Bystanders? Children, urban space and the uncertainties of crossing streets
Kim Kullman (University of Helsinki)
Paper short abstract:
The presentation explores the uncertain everyday urban geographies of 7-12-year-old children in Helsinki, Finland.
Paper long abstract:
My presentation explores the uncertain everyday urban geographies of 7-12-year-old children in Helsinki, Finland, by describing their engagements with a ubiquitous piece of infrastructure: the zebra crossing. Taking visual footage produced by mobile children as my starting point, I will discuss the tension-laden bodily experiences that many children have to negotiate as they move around in their city. My argument is two-fold. First, I will discuss crossing streets as an embodied event that has important consequences for children's sense of belonging in urban space. Crossing streets is a way for young children to express their agency, as it involves bodily skills that they have learned through ongoing practise with parents and friends. Second, I will argue that crossing streets constitutes a moment of hesitation and vulnerability for children, as it brings them into contact with different modes of urban mobility, often forcing children to step aside from the path of others. I will show that children's experiences point to an everyday politics of urban space that is primarily expressed and sustained on an affective level, often producing a sense of uncertainty in children's bodies and effectively turning them into bystanders.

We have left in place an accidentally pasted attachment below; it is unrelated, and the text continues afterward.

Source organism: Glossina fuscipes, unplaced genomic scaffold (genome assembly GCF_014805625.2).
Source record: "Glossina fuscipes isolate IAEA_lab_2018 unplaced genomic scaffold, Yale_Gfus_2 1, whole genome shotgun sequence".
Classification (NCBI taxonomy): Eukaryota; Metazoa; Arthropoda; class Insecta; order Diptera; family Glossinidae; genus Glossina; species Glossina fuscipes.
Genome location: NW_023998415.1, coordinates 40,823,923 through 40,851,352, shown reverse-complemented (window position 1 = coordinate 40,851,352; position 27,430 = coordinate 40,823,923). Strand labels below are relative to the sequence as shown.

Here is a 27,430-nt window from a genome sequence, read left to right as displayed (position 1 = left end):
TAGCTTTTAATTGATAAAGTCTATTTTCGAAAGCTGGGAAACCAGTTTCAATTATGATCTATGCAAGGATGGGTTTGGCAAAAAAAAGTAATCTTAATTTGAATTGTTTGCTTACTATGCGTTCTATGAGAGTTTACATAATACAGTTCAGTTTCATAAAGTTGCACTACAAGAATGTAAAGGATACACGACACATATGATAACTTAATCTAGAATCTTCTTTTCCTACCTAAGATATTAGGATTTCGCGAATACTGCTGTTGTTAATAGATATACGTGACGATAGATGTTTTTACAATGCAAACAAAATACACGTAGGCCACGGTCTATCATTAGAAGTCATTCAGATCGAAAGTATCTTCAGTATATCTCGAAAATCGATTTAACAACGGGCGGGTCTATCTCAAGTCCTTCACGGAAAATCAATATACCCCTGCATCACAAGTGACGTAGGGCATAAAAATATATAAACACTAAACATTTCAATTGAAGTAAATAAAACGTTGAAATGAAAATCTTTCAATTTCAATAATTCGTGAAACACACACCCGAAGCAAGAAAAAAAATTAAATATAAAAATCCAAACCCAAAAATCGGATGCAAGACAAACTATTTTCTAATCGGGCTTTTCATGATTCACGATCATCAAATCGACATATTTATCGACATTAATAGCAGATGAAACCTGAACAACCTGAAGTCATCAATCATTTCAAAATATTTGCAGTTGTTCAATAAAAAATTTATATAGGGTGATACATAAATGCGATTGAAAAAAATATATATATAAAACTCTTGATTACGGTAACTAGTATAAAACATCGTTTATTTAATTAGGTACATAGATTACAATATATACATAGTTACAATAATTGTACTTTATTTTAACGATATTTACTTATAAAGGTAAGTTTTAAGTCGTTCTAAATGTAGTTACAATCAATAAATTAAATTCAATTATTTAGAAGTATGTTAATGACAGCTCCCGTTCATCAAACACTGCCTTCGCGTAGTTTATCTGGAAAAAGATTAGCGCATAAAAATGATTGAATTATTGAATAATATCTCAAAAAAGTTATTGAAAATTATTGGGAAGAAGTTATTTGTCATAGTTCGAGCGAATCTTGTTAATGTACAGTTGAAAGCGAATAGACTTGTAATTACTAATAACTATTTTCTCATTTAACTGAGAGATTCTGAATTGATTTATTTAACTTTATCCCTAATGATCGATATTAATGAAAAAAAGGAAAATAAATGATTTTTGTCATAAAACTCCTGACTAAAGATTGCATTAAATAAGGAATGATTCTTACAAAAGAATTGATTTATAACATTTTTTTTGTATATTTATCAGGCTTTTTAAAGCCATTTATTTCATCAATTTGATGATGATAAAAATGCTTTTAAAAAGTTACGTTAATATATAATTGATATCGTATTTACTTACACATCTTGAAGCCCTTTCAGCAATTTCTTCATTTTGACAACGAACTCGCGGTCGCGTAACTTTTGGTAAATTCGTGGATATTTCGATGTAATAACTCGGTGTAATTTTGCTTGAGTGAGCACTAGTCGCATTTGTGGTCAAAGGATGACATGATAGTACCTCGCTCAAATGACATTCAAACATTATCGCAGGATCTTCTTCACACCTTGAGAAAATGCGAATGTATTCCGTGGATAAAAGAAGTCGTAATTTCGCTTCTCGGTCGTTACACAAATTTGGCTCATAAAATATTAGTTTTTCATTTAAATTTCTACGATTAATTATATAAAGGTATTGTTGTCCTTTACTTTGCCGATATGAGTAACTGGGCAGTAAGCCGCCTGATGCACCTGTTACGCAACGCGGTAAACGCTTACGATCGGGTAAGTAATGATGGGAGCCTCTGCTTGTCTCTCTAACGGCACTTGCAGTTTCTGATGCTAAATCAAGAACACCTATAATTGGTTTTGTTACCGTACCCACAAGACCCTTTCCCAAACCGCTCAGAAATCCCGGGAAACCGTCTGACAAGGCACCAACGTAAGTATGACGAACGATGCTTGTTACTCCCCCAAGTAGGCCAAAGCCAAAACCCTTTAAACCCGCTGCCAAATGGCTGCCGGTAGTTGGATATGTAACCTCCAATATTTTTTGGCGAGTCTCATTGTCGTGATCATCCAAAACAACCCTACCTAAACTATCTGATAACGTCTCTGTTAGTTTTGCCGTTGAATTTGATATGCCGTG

Children and youth exploring uncertain realities